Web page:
Frequently Asked Questions

FYI

Great Whites don’t live at Neptune’s. It is assumed they travel here purely for the feeding opportunity given the Sea Lion population.

FYI

2.6million square kms = 44% of the states waters to now be managed and protected as marine parks. 10

Did You Know?

There are 60 established MPA’s in Australia. 9

Did You Know?

Australian Sea Lions feed on a wide variety or prey including squids, fish, shark, rock lobsters and sea birds.

Did You Know?

This species of Sea Lion is found both on the Western and Southern coasts of Australia.

Did You Know?

Sea lions are unique to South Australia and Western Australia. The population is about 15,000 animals, with 80 percent of sea lions located in South Australia.

Did you know?

Over the last thirty years, almost 250 species of sharks have been discovered. Who knows how many species haven’t been found!

Orca Attack On Great White Shark

Recently (2/2/15) we witnessed an extremely rare event of a pod of Orca’s that attacked and killed a Great White Shark at the Neptune Islands. As a result of this no Shark Cage Dive operator has seen a Shark in the area since. This is un-chanted territory for the industry and the first time no Sharks have been sighted since April 2014. As this is an unprecedented event, we are unsure on when they will return. All tours in the mean time will still be operating as scheduled.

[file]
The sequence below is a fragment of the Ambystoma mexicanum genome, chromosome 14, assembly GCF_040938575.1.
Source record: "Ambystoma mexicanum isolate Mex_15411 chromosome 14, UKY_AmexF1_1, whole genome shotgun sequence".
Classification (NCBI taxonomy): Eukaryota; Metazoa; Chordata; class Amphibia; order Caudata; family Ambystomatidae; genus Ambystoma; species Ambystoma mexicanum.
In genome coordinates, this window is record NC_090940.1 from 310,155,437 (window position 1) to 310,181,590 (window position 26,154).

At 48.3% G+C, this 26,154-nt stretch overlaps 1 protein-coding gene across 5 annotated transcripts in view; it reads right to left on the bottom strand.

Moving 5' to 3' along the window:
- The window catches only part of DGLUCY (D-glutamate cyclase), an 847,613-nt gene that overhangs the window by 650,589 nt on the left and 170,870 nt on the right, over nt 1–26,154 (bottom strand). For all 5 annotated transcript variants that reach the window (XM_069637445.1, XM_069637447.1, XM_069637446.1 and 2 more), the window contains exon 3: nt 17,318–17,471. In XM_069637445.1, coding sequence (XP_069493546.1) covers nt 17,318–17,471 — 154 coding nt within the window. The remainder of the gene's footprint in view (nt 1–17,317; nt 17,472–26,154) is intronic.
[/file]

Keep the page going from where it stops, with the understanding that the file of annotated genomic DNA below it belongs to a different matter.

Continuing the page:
We will be contacting everyone on a week by week basis who is booked on a Shark tour over the coming weeks to explain the situation and give them a number of options. In our endeavour to reach everyone, if you have read this post and know someone who is booked on a tour or interested in booking on during this period, please tag them on our Facebook page.

Continue to follow our Facebook page for up to date information.

Should you have any questions please contact our head office on (08) 8682 2979 or email info@adventurebaycharters.com.au. We look forward to having you onboard.

To read about this incredible event please see our blog post.

Thanks

Adventure Bay Crew

 

How do orcas communicate?

Killer whales use echo-location to communicate and hunt, making sounds that travel underwater until they encounter objects, then bounce back, revealing their location, size, and shape. They can even identify species of fish by their echo! (source)

How fast can an Orca swim?

Killer whales can swim at speeds of up to 35 miles per hour (56 km/h). (source)

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